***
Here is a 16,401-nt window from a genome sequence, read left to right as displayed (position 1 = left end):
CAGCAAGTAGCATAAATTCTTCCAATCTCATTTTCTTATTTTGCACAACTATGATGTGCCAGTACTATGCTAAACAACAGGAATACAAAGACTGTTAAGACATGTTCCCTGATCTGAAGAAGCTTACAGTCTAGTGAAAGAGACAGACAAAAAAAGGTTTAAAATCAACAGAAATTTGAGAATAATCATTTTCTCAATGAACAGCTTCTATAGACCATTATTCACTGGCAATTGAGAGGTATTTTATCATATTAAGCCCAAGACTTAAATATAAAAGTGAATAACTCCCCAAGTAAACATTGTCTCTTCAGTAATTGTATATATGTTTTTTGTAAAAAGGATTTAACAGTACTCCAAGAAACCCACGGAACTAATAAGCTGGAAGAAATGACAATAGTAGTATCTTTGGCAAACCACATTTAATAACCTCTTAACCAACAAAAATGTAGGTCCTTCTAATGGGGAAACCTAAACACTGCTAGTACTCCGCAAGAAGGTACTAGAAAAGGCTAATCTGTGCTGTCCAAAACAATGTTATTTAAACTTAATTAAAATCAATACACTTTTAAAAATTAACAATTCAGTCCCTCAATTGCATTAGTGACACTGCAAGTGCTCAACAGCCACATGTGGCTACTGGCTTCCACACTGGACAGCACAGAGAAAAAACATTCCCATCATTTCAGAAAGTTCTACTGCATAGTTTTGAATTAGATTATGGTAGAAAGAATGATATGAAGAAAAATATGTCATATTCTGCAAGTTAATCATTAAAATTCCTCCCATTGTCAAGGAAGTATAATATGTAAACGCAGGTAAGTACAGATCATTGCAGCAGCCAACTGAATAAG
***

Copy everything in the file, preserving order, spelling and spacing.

Here is a 16,401-nt window from a genome sequence, read left to right as displayed (position 1 = left end):
CAGCAAGTAGCATAAATTCTTCCAATCTCATTTTCTTATTTTGCACAACTATGATGTGCCAGTACTATGCTAAACAACAGGAATACAAAGACTGTTAAGACATGTTCCCTGATCTGAAGAAGCTTACAGTCTAGTGAAAGAGACAGACAAAAAAAGGTTTAAAATCAACAGAAATTTGAGAATAATCATTTTCTCAATGAACAGCTTCTATAGACCATTATTCACTGGCAATTGAGAGGTATTTTATCATATTAAGCCCAAGACTTAAATATAAAAGTGAATAACTCCCCAAGTAAACATTGTCTCTTCAGTAATTGTATATATGTTTTTTGTAAAAAGGATTTAACAGTACTCCAAGAAACCCACGGAACTAATAAGCTGGAAGAAATGACAATAGTAGTATCTTTGGCAAACCACATTTAATAACCTCTTAACCAACAAAAATGTAGGTCCTTCTAATGGGGAAACCTAAACACTGCTAGTACTCCGCAAGAAGGTACTAGAAAAGGCTAATCTGTGCTGTCCAAAACAATGTTATTTAAACTTAATTAAAATCAATACACTTTTAAAAATTAACAATTCAGTCCCTCAATTGCATTAGTGACACTGCAAGTGCTCAACAGCCACATGTGGCTACTGGCTTCCACACTGGACAGCACAGAGAAAAAACATTCCCATCATTTCAGAAAGTTCTACTGCATAGTTTTGAATTAGATTATGGTAGAAAGAATGATATGAAGAAAAATATGTCATATTCTGCAAGTTAATCATTAAAATTCCTCCCATTGTCAAGGAAGTATAATATGTAAACGCAGGTAAGTACAGATCATTGCAGCAGCCAACTGAATAAG